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Shingles vaccination recommended by CDC and ADCES.
It’s an established fact that people with diabetes (PWD) are more susceptible to numerous infections. Of particular concern are common vaccine-preventable diseases like influenza, pneumonia, hepatitis B, and herpes zoster (HZ), which is why both the CDC and the Association of Diabetes Care & Education Specialists (ADCES) recommend vaccinations against them.
Melissa Young, PharmD, CDCES and ADCES spokesperson noted that individuals with diabetes typically have co-morbid conditions like kidney disease, heart disease, and vascular disease that make them frailer. “When they catch some type of infections, it puts more stress on the body and they’re more susceptible to going downhill quicker,” she told Drug Topics®. Additionally, diabetes and high blood sugar affect their immune systems and cell-mediated immunity.
Despite their increased vulnerability, the CDC reported in 2016 that just 27% of adults aged 60 years of age and older with diagnosed diabetes had ever been vaccinated against shingles.1
A newly published literature review that evaluates the role of diabetes as an independent risk factor for HZ and postherpetic neuralgia (PHN) concluded that the risk is significantly higher than in those without diabetes, and advocates the use of vaccination to reduce the risk of infection.2
The review looked at 16 studies worldwide published between January 2000 and December 2018 that investigated the incidence rates (IR) of HZ in PWD. “Retrospective analysis of medical and pharmacy claims from adults in 3 national US database showed that of the 1.2 million HZ annual cases identified from 2005 to 2009, 13.5% occurred in patients with diabetes,” it reported. “The IR of HZ was 87% higher in these patients compared to other patients (7.96 vs 4.48 cases/1000 persons-year).”2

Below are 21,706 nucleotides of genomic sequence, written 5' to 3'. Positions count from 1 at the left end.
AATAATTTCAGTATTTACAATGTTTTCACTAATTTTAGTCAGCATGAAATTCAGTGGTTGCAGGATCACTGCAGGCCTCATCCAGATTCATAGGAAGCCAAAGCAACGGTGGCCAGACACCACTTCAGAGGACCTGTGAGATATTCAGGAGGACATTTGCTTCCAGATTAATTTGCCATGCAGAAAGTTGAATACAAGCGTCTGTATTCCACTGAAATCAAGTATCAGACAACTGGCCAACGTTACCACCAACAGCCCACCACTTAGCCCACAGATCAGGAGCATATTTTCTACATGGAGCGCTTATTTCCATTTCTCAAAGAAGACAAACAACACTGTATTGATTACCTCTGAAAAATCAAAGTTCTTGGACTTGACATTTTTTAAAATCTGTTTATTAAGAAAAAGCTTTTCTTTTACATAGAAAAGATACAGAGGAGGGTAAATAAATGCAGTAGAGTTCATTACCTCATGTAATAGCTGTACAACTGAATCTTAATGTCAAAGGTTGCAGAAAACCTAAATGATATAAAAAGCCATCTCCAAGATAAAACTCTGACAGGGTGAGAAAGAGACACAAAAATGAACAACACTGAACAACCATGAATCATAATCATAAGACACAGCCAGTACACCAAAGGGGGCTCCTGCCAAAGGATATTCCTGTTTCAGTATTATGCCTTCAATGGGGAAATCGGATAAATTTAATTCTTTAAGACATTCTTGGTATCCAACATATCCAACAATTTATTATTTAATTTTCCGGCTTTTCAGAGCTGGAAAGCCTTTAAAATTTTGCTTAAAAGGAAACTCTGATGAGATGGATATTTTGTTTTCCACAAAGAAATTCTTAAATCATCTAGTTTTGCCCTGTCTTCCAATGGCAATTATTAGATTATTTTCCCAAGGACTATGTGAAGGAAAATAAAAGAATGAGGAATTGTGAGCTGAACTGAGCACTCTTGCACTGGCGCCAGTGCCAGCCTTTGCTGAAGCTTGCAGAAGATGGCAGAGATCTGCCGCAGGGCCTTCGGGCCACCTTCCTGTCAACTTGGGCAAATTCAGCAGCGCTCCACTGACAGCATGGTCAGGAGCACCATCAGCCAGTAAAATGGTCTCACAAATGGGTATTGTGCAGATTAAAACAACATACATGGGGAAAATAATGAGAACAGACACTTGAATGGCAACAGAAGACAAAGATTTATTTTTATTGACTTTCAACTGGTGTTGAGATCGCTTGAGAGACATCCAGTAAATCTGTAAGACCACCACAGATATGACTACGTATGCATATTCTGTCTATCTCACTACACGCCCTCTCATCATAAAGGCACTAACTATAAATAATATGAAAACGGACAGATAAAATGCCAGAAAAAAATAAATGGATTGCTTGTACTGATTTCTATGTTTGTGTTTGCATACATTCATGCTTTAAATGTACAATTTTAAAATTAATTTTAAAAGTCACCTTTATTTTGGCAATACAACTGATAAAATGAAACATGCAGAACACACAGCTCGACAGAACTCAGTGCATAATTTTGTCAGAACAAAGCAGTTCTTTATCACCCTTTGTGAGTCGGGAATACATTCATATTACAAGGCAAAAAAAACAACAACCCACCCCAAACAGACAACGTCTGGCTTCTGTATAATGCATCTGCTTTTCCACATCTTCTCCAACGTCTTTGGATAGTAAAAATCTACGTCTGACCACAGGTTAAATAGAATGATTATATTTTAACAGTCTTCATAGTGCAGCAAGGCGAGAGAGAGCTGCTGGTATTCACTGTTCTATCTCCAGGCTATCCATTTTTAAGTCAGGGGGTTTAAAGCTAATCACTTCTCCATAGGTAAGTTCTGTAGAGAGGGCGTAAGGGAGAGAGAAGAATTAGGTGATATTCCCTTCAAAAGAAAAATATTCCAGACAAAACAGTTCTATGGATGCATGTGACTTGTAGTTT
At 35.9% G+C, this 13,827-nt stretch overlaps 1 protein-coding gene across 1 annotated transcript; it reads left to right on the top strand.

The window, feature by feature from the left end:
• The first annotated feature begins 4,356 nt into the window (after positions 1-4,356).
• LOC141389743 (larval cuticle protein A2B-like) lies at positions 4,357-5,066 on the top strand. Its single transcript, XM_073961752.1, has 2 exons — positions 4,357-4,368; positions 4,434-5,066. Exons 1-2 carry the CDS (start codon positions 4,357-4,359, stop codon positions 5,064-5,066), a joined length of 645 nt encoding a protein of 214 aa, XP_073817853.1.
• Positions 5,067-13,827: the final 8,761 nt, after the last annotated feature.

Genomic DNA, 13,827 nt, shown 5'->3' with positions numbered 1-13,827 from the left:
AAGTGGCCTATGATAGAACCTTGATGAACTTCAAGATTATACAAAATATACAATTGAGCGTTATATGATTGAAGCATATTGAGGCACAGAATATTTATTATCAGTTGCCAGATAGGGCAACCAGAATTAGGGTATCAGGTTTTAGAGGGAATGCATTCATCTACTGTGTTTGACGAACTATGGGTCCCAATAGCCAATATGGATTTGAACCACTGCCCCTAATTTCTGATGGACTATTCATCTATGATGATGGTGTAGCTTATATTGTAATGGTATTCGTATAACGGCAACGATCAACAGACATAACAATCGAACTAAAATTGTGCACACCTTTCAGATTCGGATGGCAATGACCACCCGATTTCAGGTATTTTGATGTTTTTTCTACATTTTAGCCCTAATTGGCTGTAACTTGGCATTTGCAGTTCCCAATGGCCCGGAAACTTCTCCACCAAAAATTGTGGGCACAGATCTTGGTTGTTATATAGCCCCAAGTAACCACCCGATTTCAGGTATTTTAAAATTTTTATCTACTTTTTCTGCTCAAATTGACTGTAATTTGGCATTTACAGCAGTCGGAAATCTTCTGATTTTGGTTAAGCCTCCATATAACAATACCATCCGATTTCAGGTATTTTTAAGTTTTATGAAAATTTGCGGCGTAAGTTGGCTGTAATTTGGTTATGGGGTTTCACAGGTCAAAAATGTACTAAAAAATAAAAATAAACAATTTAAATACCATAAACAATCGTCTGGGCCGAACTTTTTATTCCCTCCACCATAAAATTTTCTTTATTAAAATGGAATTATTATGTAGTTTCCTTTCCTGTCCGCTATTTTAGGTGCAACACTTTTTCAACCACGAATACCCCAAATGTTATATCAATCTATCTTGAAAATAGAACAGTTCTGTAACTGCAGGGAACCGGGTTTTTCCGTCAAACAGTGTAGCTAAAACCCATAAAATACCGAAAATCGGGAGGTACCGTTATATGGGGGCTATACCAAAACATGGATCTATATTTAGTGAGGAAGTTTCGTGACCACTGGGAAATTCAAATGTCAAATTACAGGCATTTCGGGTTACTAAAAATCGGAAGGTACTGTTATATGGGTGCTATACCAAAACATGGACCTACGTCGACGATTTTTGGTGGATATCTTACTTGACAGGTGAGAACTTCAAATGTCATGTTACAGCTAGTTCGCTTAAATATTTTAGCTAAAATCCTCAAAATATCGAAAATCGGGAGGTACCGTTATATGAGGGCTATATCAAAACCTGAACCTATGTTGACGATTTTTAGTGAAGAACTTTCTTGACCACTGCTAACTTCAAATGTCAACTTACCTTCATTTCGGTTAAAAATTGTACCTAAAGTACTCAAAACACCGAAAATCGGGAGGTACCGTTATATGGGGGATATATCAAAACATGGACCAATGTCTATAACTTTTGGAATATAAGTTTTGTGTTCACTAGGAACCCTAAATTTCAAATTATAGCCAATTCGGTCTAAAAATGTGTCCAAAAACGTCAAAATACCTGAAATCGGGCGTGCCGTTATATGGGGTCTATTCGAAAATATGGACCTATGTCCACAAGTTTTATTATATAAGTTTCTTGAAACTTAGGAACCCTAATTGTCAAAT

The researchers also noted that not only were PWD at significantly greater risk of HZ than control group members in a majority of the studies, but the incidence increased with age and was higher in women than in men. Additionally, the incidence of PHN - the most common complication of HZ - was also higher in PWD.2
“The presence of HZ adds supplementary complications to the pre-existing comorbidity in patients with diabetes,” the review’s authors noted.2 “Investigating the impact of preventive measure by HZ vaccination is therefore of paramount importance in patients with diabetes.”
Two earlier studies support the findings. The first, conducted in Spain, concluded that diabetes increased the risk of HZ by 20%, and that it contributed to the deterioration of glycemic control and higher healthcare resource consumption in PWD.3 A review published by Greek researchers found that herpes zoster neuralgia is more severe and persistent and the incidence of postherpetic neuralgia is higher in PWD. It concluded that the introduction of the adjuvanted vaccine against herpes zoster Shingrix “appears to be a useful tool for reducing the burden of herpes zoster” in PWD.4
Today, vaccine education is part of the core curriculum content of the National Standards for Diabetes Self-Management Education and Support, and for good reason. “We know that people with diabetes, in most cases, do respond very well to vaccines because that part of their immune system works,” Young pointed out. “So you get real bang for the buck when you give a vaccine.”
She concluded that pharmacists are in a perfect position to educate their patients about the importance of the shingles vaccine because they can discuss its benefits and the risks of vaccination versus infection.